For example, the Office 365 Outlook connector's Send approval email action is an example of webhook action that follows this pattern. You can extend this pattern into any service by using the webhook action.

Note

Logic Apps enforces Transport Layer Security (TLS) 1.2 when receiving the call back to the HTTP webhook trigger or action. If you see TLS handshake errors, make sure that you use TLS 1.2. For incoming calls, here are the supported cipher suites:

  • TLS_ECDHE_ECDSA_WITH_AES_256_GCM_SHA384
  • TLS_ECDHE_ECDSA_WITH_AES_128_GCM_SHA256
  • TLS_ECDHE_RSA_WITH_AES_256_GCM_SHA384
  • TLS_ECDHE_RSA_WITH_AES_128_GCM_SHA256
  • TLS_ECDHE_ECDSA_WITH_AES_256_CBC_SHA384
  • TLS_ECDHE_ECDSA_WITH_AES_128_CBC_SHA256
  • TLS_ECDHE_RSA_WITH_AES_256_CBC_SHA384
  • TLS_ECDHE_RSA_WITH_AES_128_CBC_SHA256

For more information, see these topics:

Prerequisites

Add an HTTP Webhook trigger

This built-in trigger calls the subscribe endpoint on the target service and registers a callback URL with the target service. Your logic app then waits for the target service to send an HTTP POST request to the callback URL. When this event happens, the trigger fires and passes any data in the request along to the workflow.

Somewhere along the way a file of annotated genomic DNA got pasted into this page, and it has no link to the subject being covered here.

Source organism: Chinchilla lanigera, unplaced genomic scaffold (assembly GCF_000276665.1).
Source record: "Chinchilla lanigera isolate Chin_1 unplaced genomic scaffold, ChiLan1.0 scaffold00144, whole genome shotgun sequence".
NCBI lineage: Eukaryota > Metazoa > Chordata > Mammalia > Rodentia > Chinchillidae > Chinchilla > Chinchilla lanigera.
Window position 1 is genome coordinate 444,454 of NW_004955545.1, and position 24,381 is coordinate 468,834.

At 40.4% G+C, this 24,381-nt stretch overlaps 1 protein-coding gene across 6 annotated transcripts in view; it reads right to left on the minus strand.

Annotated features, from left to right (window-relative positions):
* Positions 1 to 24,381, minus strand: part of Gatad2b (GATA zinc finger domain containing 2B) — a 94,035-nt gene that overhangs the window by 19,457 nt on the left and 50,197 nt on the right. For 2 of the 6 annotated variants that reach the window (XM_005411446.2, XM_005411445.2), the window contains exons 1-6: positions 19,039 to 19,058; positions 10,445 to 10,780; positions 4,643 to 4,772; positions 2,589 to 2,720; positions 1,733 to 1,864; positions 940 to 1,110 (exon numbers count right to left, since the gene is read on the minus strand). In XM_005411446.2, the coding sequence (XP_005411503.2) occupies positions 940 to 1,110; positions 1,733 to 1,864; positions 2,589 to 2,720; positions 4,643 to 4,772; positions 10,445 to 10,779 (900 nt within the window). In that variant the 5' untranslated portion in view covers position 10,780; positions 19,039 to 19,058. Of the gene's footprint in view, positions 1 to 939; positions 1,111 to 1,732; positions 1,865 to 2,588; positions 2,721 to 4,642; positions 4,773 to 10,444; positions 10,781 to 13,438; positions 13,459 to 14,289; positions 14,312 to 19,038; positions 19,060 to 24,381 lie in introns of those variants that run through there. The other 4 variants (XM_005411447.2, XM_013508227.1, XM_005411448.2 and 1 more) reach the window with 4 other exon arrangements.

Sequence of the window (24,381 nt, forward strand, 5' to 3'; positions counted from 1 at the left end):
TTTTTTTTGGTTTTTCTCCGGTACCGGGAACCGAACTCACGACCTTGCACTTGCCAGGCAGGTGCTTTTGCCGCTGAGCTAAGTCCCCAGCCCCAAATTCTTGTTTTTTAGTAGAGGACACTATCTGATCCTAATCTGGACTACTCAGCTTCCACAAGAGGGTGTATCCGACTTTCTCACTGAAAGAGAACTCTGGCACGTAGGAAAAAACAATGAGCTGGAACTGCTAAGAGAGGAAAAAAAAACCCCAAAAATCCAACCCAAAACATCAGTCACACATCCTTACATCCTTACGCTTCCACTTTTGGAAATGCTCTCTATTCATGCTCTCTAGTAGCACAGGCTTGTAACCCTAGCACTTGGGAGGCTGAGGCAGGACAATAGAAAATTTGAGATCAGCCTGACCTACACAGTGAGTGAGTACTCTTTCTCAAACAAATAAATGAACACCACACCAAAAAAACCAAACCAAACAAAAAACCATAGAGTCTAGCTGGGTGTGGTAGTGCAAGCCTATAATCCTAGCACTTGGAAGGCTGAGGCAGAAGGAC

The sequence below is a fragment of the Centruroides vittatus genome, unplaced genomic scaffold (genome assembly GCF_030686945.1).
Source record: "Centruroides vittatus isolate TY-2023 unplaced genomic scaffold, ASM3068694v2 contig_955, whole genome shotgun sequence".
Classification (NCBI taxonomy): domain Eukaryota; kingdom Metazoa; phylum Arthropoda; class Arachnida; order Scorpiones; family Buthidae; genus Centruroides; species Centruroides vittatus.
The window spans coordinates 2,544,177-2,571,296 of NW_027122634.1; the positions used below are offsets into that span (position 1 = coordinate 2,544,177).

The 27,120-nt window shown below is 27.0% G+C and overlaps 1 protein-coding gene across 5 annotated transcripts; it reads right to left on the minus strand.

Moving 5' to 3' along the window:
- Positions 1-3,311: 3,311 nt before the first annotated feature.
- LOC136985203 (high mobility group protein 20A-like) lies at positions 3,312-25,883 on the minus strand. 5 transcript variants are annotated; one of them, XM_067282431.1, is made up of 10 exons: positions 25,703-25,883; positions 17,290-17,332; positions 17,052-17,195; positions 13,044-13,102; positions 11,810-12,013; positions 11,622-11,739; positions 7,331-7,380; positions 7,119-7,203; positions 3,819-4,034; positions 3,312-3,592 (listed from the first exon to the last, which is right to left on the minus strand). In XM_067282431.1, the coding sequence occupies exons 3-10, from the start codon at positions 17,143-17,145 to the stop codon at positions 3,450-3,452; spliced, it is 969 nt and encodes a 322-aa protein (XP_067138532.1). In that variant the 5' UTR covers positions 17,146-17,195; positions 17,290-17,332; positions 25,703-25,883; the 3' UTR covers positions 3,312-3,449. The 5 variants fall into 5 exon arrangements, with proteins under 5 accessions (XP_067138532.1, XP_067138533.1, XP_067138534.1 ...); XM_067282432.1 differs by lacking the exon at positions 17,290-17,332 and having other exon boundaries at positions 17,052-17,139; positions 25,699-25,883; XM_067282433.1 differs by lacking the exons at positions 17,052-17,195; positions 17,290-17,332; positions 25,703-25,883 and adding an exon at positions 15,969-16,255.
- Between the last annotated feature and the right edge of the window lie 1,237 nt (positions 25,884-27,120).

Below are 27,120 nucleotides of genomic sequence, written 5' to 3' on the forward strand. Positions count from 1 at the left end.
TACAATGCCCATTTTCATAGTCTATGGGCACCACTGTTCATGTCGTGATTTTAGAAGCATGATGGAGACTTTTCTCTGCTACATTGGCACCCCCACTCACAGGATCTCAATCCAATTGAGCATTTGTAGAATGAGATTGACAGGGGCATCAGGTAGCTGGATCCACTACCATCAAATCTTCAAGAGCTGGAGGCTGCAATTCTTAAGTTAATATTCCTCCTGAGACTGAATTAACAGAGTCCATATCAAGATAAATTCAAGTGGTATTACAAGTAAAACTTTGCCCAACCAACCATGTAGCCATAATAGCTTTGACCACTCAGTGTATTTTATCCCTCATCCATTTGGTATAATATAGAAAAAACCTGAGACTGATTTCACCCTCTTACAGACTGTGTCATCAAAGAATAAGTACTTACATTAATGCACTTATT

1. Sign in to the Azure portal. Open your blank logic app in Logic App Designer.

  2. In the designer's search box, enter http webhook as your filter. From the Triggers list, select the HTTP Webhook trigger.

    Select HTTP Webhook trigger

    This example renames the trigger to HTTP Webhook trigger so that the step has a more descriptive name. Also, the example later adds an HTTP Webhook action, and both names must be unique.

  3. Provide the values for the HTTP Webhook trigger parameters that you want to use for the subscribe and unsubscribe calls.

    In this example, the trigger includes the methods, URIs, and message bodies to use when performing the subscribe and unsubscribe operations.

    Enter HTTP Webhook trigger parameters

    Property Required Description